Individual Differences - The values on the scale will vary from person to person. some people may dislike Christmas and holidays so they would be higher on their list of stressors. Others may find separation from a partner as a relief and would have it lower in their scale of stressors.

Causality - The relationship between SRRS and health is completely correlational and tells us nothing of causality. Depression or chronic illness may lead to to life problems rather than be caused by them.

Positive life events - Some life events are positive. People getting married probably see it as a positive life change where 'change in financial state' could be taken as positive or negative. The SRRS does not distinguish between positive and negative stressors.

Self-report - Self reports are often affected by Social Desirability Bias making them very unreliable.

Dated and androcentric - Although it generated a huge amount of research in the 30 years after its publication, SRRS is now outdated and androcentric (focused on men e.g. 'wife stops or starts work').

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Daily Hassles

Daily hassles are minor events that will arise in the course of a normal day. For example, daily commute to college, concerns with work, missing the bus. Some of these things may be fairly routine occurrences while others may be fairly unexpected. The hassle and its associated emotional effects often disappear after a short period of time.

Gervais, found that daily uplifts - positive daily experiences - began to balance the stress that accompanied the daily hassles.

Why are daily hassles so stressful?

  • Minor daily stressors affect wellbeing by accumulating over a series of days to create persistent irritations, frustrations and overloads which result in more serious stress reactions, such as anxiety and depression. Many researchers say that the frequency and type of daily hassles experienced by individuals provide a better explanation of physical and psychological health than rare major life events.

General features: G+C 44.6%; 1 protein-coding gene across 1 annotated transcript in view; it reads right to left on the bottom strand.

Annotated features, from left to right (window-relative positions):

• Often daily hassles arise from pre-existing chronic stressors and so amplify the effects of that existing stressor.
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Evaluating Daily Hassles

  • Causality - Most of the data on daily hassles is correlational, this means we cannot draw causal conclusions about the relationship between daily hassles and stress-related problems. However, these correlations do indicate that the daily stress in our lives can potentially have adverse effects on our health and feelings of wellbeing.
  • Cultural differences - Social support is an important protective factor against stress, and there are clear cultural variations in how it is used. Researchers have looked into the way in which different ethnic groups use social support as protection against stressors, including daily hassles. Kim and McKenry (1998) looked at social support networks in a range of ethnic groups in a range of cultural groups living in America. They found that African-Americans, Asian-American and Hispanics all used the social support offered by significant others (e.g. parents and friends) more than White Americans did.